The demand for hops is at record levels, but a poor harvest in the United States and Europe in the summer of last year means the beer industry is now left battling an increasing shortage of supplies, Rabobank said in a report.
“A 40 percent decline in the global crop harvest has driven prices up and added to the tightness of what is already an oversubscribed market. Moreover, the increasing popularity of craft beers, which require around six times more hops than conventional lager has only exacerbated the problem,” it said.
At the same time, in its latest report ‘A revolution is brewing’, Rabobank also warned that alongside the shortage of hops, the scarcity of malting barley supply was another long -erm challenge that brewers should be prepared to face as the beer industry continues to grow.
“There are three main reasons why we’d expect malting barley to be in scarce supply in the next few years; the current tightness in the market and the projected 14 percent rise in demand, the perception of malting barley as a risky crop for farmers, and the request for different types of barley due to the increasing popularity of craft beers,” explained Rabobank Grains and Oilseeds Analyst Ciska van den Berg.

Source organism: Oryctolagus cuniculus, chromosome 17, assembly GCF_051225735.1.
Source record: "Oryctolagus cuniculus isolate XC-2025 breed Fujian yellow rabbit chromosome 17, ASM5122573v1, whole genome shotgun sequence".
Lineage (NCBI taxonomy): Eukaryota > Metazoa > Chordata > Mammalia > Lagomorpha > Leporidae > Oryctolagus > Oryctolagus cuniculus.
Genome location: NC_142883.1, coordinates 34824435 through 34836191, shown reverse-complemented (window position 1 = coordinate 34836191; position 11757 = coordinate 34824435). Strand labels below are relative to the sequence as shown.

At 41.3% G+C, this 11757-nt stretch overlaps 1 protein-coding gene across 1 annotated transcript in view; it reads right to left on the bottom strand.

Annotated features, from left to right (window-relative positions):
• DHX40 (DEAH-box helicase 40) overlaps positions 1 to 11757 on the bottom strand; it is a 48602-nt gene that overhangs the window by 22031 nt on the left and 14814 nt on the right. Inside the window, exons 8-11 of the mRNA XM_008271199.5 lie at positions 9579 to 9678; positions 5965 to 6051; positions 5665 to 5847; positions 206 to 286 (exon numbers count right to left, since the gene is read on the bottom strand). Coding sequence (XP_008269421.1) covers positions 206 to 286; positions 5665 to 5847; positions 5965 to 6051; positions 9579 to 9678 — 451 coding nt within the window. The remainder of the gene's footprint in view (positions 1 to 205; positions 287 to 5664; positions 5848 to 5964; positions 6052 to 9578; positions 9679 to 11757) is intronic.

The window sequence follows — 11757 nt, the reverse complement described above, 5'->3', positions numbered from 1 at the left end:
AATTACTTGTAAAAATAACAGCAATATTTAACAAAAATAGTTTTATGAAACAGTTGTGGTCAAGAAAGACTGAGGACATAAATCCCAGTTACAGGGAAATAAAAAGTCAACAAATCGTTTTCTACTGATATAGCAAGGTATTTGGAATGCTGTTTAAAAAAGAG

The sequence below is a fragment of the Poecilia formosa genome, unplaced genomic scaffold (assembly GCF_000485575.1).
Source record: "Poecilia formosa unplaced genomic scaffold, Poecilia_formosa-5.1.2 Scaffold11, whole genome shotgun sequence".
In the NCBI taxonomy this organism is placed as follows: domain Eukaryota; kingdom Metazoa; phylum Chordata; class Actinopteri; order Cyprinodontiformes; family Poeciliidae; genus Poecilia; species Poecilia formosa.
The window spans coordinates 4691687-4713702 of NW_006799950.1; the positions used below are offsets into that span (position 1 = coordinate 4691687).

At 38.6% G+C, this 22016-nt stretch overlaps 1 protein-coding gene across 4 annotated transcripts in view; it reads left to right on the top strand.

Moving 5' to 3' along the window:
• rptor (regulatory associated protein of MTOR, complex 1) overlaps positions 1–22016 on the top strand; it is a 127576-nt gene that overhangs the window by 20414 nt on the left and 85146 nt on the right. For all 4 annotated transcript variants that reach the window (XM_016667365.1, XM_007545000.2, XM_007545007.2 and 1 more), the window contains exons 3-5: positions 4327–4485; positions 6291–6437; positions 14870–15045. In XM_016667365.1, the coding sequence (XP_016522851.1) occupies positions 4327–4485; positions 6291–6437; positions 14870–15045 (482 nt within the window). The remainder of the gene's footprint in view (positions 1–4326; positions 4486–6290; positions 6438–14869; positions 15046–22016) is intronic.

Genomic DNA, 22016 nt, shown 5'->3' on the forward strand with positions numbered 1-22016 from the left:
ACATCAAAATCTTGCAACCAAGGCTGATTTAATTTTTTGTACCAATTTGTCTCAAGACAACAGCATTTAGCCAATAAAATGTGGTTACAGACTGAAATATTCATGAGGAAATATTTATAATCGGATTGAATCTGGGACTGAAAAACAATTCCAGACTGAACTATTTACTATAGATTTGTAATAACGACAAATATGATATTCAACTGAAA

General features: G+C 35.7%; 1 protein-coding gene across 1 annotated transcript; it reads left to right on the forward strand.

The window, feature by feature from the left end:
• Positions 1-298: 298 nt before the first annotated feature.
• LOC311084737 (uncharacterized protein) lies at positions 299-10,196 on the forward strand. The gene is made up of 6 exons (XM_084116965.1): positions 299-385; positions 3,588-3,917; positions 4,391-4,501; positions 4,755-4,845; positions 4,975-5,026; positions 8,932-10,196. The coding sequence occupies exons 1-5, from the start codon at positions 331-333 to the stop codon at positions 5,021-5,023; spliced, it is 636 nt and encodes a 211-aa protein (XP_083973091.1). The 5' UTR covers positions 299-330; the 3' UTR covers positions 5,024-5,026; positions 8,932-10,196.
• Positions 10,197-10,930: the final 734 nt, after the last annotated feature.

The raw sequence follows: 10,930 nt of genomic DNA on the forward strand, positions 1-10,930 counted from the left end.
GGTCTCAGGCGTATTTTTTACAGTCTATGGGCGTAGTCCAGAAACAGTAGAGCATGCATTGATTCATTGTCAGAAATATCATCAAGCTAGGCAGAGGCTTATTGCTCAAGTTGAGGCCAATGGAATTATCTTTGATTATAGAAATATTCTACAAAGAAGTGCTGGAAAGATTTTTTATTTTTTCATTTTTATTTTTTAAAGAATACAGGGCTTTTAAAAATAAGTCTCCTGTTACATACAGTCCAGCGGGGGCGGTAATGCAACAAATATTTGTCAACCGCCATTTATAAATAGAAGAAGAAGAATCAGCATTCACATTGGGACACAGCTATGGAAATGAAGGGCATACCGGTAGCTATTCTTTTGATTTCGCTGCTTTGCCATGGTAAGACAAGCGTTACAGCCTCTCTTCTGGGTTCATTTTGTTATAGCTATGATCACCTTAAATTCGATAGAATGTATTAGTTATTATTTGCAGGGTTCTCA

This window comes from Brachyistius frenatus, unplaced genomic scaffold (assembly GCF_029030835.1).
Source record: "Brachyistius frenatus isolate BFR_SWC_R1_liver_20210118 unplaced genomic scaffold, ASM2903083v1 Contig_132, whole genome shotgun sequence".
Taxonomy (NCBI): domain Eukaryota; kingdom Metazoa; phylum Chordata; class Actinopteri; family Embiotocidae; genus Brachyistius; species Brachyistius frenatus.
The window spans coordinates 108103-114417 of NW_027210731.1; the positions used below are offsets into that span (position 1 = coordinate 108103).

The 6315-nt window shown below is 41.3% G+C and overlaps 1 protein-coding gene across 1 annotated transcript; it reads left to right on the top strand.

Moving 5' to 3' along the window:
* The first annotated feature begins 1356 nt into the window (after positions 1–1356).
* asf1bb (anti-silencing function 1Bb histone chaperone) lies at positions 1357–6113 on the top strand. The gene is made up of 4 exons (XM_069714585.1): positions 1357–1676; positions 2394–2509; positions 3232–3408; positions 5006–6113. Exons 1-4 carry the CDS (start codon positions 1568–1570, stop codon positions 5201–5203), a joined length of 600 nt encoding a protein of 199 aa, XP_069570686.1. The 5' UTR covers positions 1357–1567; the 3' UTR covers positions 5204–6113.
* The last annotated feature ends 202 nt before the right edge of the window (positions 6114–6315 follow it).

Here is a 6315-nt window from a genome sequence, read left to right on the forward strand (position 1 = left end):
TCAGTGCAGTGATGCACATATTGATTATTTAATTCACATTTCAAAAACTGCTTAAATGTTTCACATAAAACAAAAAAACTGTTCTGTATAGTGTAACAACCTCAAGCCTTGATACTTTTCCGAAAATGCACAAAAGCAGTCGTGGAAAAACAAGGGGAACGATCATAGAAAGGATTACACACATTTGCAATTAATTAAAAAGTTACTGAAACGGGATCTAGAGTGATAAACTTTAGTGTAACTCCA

Currently, the production of and demand for barley are almost equal, which means there is no room for crop failure. Many farmers regard malting barley as a risky crop and one with highly volatile premiums, which inevitably means that they will only grow if the premiums are high enough.
According to the report, malting barley needs are expected to grow by 14 percent in the next five years also requiring investment in the malt industry. The main drivers for this increase are the growing global population, the premiumisation of the beer market in emerging markets. A smaller proportion of the increase is due to the growth of craft beers, which require 4 to 7 times more malt than ordinary beers.
The seemingly unstoppable growth of the craft brewing sector, and competition for good quality hops has also had an impact. Craft brewers increasingly look for malt with distinctive flavours and aromas in order to distinguish their products in a competetitive market. As a result the industry demand for malting barley has become increasingly fragmented, creating additional pressure on supply.
To cope with demand growth, investments on a global scale are needed in order to increase malting capacity, and thereby avoid any potential shortage in the malt supply, the report said.